Enduring Love? Couple Relationships in the 21st Century

Loving across border
control: Couple
relationships in the
21st Century
Dr Reenee Singh
& Dr Martina Klett-Davies
Faculty of Social Sciences
The Open University, UK
AFT Annual Conference, London, 20.9.2013
Plan for the workshop
Enduring Love? Couple Relationships in the 21st Century – Methods and
findings from quantitative study
Overview of literature
Qualitative sample and Clinical Vignettes
Research Questions
Self Reflexivity
Clinical Implications
Enduring Love?
Couple Relationships in the 21st
How do couples experience and understand
the qualities (‘connectors’) of their long-term
Qualitative research
Psycho-social mixed methods study
The sample includes:
• 50 couples (aged between 18 and 60)
• heterosexual and same-sex couples
• equal numbers of men and women
• couples with and without children
• Ethnic minority
Research methods
Research methods
individual interviews
couple (collage)
Research methods
online survey
Survey/5 Measures/Likert scale
Religion and relationship measures
Sexual orientation, parenting status
and relationship maintenance
Parenting status and relationship
My partner wants to have sex more than I do:
relationship duration and sexual orientation
Heterosexual women
LGBT women
Under 1 year
1-5 years
6-10 years
11-15 years
16–20 years
more than 20
Stressors and relationship measures
• 31% of participants have
started an educational
• 23% experienced job loss
or redundancy and/or
starting work
• 32% moved house
• 25% experienced
In contrast to
previous research
findings (Walker et
al., 2010) there
appears to be
significant positive
between the
number of events in
the past two years
and relationship
Help and advice seeking
Plan for the workshop again
Enduring Love? Couple Relationships in the 21st Century – Methods and
findings from quantitative study X
Overview of literature
Qualitative sample and Clinical Vignettes
Research Questions
Self Reflexivity
Clinical Implications
Overview of the literature
“Things are harder across the divide and it would be foolish to deny that.”
Yasmin Alibhai Brown, 2001.
Falicov (1995, 2007) cross-cultural marriages and migration
Focus on pathology and difficulties in relation to religion, food, language,
understanding self and families (eg. Bacigalupe, 2003)
Melendez and McDowell’s focus on immigrants or transnationals.
Killian (2001) discourse of ‘homogamy’, hypersensitivity and ‘no race’ talk.
Karis and Killian (2009) – Power and developmental frameworks
Singh and Dutta (2010) Intercultural Couples – U.K.
The overall sample of 50 couples entailed 15 couples who were either Asian or Black
African or Black Afro Caribbean
Of MKD’s sample there were seven couples were at least one partner was either Asian (2)
or Black African or Afro-Caribbean (5)
Of those RS sample for qualitative research seven couples where one or both identified as
RS sample - Could have refined the category to ‘South Asian’
Of the seven couples, one was an older Asian couple but all the rest were in intercultural
Amongst the twelve participants in intercultural relationships, four identified as mixed race,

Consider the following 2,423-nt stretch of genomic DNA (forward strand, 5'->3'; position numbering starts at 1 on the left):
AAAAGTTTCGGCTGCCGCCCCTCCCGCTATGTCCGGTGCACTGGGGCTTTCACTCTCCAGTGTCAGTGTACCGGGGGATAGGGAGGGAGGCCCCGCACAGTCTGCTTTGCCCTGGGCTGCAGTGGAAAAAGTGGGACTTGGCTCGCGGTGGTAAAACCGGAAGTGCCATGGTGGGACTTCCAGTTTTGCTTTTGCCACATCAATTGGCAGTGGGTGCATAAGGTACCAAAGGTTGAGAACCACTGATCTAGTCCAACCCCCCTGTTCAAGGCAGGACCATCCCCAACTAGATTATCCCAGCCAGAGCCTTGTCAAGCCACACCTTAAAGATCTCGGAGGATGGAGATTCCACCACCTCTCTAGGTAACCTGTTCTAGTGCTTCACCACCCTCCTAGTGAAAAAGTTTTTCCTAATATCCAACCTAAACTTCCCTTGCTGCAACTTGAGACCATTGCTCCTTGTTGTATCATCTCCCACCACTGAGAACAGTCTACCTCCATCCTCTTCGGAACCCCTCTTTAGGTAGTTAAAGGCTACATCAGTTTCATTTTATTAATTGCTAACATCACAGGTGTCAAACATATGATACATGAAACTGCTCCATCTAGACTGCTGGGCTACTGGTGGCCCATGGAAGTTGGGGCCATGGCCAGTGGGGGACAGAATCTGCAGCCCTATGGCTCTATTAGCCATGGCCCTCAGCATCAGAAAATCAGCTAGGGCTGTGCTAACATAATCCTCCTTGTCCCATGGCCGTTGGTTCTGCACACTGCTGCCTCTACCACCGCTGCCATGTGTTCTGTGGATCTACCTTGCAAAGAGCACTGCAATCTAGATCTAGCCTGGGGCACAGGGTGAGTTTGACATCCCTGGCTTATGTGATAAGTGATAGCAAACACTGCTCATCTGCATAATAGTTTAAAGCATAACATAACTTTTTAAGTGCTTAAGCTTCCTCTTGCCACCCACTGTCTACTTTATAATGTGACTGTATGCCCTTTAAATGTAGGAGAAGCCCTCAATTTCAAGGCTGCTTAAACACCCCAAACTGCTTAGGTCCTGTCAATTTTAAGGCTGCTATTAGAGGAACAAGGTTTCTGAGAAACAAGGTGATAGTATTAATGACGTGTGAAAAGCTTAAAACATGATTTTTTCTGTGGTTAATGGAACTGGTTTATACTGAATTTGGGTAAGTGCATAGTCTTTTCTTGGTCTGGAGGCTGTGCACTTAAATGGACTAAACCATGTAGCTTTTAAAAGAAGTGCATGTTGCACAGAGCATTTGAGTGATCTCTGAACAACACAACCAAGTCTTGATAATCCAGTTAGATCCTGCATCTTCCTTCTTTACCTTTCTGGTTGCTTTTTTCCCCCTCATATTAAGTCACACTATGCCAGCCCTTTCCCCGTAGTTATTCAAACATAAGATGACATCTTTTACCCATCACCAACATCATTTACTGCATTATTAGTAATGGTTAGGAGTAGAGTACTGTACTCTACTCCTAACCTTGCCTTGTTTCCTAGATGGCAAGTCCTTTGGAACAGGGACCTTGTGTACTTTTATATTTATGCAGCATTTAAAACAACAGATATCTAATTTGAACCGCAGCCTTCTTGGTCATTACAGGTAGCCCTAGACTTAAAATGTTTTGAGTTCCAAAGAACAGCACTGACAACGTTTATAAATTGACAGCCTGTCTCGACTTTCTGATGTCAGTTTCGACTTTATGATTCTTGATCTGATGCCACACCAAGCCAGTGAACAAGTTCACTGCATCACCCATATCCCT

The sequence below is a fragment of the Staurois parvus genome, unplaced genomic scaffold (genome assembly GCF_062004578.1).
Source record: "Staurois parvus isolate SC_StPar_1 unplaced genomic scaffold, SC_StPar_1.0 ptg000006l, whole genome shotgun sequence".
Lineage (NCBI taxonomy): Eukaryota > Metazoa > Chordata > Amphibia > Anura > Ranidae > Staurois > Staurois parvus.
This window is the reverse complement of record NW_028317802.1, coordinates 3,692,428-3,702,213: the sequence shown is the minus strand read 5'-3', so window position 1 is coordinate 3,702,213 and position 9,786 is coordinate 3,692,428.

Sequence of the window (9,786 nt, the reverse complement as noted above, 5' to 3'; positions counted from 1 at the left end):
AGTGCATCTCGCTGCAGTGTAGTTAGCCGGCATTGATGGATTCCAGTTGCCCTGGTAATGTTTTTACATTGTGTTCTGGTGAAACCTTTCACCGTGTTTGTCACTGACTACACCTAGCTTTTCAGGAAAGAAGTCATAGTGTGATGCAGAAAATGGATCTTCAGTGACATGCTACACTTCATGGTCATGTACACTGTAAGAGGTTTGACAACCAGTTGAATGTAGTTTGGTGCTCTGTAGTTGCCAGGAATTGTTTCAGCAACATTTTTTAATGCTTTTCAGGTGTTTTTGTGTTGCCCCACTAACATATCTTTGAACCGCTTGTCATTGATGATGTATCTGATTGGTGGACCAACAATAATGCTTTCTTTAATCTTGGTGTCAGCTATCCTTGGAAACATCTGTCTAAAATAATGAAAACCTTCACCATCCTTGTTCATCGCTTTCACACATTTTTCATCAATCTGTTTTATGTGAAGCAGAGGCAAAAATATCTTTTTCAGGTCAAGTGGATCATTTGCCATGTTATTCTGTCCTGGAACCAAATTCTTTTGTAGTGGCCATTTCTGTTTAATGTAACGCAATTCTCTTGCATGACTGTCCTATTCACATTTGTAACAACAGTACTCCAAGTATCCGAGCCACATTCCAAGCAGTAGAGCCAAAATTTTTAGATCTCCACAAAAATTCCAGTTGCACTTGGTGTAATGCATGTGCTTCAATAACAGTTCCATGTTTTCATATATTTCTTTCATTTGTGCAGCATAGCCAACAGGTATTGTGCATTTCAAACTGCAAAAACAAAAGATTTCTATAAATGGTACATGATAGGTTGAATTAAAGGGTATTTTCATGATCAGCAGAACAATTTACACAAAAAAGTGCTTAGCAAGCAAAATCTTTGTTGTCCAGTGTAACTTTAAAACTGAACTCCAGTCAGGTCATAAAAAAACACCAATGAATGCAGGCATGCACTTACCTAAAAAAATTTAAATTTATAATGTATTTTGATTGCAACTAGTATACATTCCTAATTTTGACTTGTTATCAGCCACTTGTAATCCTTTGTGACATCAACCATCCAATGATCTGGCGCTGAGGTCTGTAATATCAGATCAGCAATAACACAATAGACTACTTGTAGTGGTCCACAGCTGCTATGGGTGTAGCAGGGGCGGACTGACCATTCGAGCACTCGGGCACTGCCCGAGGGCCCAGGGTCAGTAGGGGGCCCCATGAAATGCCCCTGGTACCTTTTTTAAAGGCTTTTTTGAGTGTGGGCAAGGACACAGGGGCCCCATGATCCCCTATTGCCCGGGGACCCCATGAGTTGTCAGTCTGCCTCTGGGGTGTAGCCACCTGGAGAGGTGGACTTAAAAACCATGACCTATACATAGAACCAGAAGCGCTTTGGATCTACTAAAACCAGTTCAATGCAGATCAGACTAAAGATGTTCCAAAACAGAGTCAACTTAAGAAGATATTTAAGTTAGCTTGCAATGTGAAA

one was Taiwanese, two Indian and the remaining 5 were White English
Six of the couples were heterosexual and one was lesbian
In this disparate couple, the theme of migration, in this generation, cut across two of the
couples whom I have chosen for this workshop.
Research Questions
• What are the experiences of couples
where one, or both are migrants to the
• What are the resiliencies or strengths in
such relationships?
10 Data sets
• 4 Diaries of Participants 1, 2, 3 and 4
• 4 Transcripts of four Individual interviews
• 2 Transcipts of two couple interviews
IPA is a “qualitative research approach committed to the
examination of how people make sense of their major life
experiences.” (Smith, Flowers and Larkin, 2012)
Phenomenological and interpretative
• Detailed and idiographic
• In depth look at a small, homogenous sample
• Meta Themes
• Development
• Resiliencies
Developmental Stages
1: Becoming a Couple
• Unintentional Migration
• Participant 4 : “And I never really anticipated
that I would be living in the UK as a wife.”
• Participant 1: “ She didn’t really come to Britain
with any intention of staying here, she just came
to her Masters degree.”
1: Becoming a Couple
• Escape from patriarchy
• Participant 2: “ I think it’s just my dad is very, um,
controlling and very, umm dismisive… my dad is really
um from a patriarchial background”
• Participant 4: “…Because they had visions of me never
getting married, and every time they tried to arrange a
marriage or somebody suggested it I would just say, “Oh
I don’t want to get married because it was easier to say
that than to say ‘I don’t want to get married like this…
1: Becoming a Couple
Mismatch of Cultural Expectations
• Participant 4 : “….I would have liked him to take
my cousin to the train station but he was
reluctant – said it would take an hour. I was a bit
annoyed but decided not to push it- she said she
didn’t mind taking a cab.”
1: Becoming a Couple
• Participant 1: “It was really difficult to negotiate because I
didn’t want to be that kind of, as oh, I was trying to live
up to some sort of breadwinner patriarch… so I wanted
to, you know, I felt it was only fair that you contribute
something, but then I was also wrestling with that guilt…”
• Participant 2: “Because before, when we started going
out, I only had a one year visa and, for some time, it
seemed the only option for me to stay in England was to
get married. And there was no way you would marry me
at that point. So that I was really worried, an I think I
was, kind of, expecting you to do more for me, but it was
really early days, so it was too much to ask.”
1: Becoming a Couple
• Negotiating Intercultural Differences
Participant 1: “Well, we’ve clearly had to develop our awareness
of each other’s cultural differences, because there’s so much that
you don’t really know how it’s going to impact on each other. Like
you know, compared to Taiwan, English society, you know,
women…a lot of women make jokes about sex and talk about it,
it’s there much more prominent and I don’t know. When I was
younger I always used to have quite a kind of, cheeky sense of
humour, like a bit rude and a bit, like always double entrendres